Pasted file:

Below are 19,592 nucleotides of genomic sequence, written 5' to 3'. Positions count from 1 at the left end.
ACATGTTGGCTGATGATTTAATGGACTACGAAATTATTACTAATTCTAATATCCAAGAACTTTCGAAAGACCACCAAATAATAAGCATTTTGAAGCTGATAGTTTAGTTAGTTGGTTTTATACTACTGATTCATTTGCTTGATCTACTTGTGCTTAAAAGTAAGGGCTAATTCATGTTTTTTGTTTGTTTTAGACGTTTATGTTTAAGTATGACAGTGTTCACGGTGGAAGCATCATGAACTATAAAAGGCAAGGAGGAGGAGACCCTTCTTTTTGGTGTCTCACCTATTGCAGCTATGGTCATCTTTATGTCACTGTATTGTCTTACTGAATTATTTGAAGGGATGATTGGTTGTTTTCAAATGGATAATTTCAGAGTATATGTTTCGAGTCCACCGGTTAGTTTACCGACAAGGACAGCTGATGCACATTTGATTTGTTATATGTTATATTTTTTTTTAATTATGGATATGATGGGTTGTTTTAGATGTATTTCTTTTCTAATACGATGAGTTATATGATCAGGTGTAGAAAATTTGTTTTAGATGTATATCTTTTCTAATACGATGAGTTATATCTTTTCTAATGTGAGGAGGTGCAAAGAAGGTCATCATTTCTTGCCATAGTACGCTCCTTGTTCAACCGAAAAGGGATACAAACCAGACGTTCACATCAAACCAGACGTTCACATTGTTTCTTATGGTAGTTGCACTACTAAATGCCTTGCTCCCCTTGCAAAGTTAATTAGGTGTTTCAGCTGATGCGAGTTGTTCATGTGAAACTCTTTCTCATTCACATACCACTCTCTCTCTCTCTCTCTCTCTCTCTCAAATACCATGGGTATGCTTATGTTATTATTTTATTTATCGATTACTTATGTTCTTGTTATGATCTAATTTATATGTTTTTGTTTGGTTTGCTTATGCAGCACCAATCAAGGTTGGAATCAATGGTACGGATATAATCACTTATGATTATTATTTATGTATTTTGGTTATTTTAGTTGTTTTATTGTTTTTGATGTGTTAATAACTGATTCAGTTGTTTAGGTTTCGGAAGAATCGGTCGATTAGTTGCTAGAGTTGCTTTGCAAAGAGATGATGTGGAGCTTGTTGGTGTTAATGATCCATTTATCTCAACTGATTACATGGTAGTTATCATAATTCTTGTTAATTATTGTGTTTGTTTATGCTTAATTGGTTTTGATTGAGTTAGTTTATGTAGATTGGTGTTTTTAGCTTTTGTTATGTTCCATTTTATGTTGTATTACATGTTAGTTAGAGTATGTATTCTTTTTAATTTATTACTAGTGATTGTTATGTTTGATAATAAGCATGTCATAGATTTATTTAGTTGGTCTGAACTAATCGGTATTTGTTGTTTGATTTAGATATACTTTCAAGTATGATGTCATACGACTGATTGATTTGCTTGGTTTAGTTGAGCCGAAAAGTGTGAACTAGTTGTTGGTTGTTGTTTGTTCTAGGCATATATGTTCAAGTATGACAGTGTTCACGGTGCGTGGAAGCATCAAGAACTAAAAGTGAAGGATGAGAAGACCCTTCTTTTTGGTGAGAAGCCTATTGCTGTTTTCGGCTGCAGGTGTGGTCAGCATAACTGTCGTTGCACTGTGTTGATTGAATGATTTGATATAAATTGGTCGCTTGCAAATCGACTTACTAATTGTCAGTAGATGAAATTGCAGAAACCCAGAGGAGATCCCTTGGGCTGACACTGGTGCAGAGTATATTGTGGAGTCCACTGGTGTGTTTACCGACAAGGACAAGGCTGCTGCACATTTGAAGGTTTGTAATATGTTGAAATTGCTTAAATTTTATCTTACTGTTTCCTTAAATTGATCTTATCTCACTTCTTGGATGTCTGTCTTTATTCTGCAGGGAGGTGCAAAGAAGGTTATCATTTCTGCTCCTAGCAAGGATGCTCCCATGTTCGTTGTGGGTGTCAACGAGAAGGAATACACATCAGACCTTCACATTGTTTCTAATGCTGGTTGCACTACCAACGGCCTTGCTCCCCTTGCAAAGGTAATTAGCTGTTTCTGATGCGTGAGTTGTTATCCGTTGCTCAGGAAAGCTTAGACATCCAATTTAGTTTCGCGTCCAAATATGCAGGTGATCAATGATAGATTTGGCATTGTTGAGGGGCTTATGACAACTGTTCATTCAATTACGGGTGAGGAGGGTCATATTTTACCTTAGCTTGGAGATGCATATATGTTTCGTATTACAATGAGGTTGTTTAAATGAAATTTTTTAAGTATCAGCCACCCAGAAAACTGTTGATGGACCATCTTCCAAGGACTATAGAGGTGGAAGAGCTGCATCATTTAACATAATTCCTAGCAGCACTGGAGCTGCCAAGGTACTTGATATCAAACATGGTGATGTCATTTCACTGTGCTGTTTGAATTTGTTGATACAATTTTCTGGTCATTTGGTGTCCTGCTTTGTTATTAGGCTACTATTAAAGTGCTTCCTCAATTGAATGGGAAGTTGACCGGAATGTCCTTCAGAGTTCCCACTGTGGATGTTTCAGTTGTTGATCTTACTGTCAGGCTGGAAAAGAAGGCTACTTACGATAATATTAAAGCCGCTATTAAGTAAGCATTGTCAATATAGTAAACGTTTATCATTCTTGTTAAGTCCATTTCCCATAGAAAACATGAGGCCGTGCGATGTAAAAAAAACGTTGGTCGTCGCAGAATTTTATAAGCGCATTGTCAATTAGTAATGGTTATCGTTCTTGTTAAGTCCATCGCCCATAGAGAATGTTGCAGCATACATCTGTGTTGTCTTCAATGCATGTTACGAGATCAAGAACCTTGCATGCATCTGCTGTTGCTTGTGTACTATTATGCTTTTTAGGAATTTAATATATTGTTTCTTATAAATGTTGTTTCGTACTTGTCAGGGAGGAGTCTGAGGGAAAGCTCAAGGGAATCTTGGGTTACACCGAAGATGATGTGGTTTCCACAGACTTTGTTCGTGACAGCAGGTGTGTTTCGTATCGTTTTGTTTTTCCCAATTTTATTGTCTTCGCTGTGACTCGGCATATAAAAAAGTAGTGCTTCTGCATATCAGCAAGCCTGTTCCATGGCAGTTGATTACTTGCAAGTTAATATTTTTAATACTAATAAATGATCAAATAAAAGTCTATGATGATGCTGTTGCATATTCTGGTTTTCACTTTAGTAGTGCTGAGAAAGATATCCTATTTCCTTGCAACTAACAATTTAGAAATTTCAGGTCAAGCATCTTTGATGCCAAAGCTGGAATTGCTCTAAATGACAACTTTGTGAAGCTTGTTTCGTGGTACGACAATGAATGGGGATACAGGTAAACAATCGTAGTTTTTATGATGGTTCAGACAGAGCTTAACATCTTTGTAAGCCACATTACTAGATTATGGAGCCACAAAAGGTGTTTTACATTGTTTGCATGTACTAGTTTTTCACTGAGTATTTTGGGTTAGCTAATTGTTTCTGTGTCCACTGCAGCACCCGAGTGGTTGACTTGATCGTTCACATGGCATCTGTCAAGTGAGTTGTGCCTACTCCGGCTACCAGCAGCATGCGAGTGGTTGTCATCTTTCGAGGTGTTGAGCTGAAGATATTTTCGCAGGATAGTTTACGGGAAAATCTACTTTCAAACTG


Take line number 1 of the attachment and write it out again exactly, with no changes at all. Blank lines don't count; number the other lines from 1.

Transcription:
Below are 19,592 nucleotides of genomic sequence, written 5' to 3'. Positions count from 1 at the left end.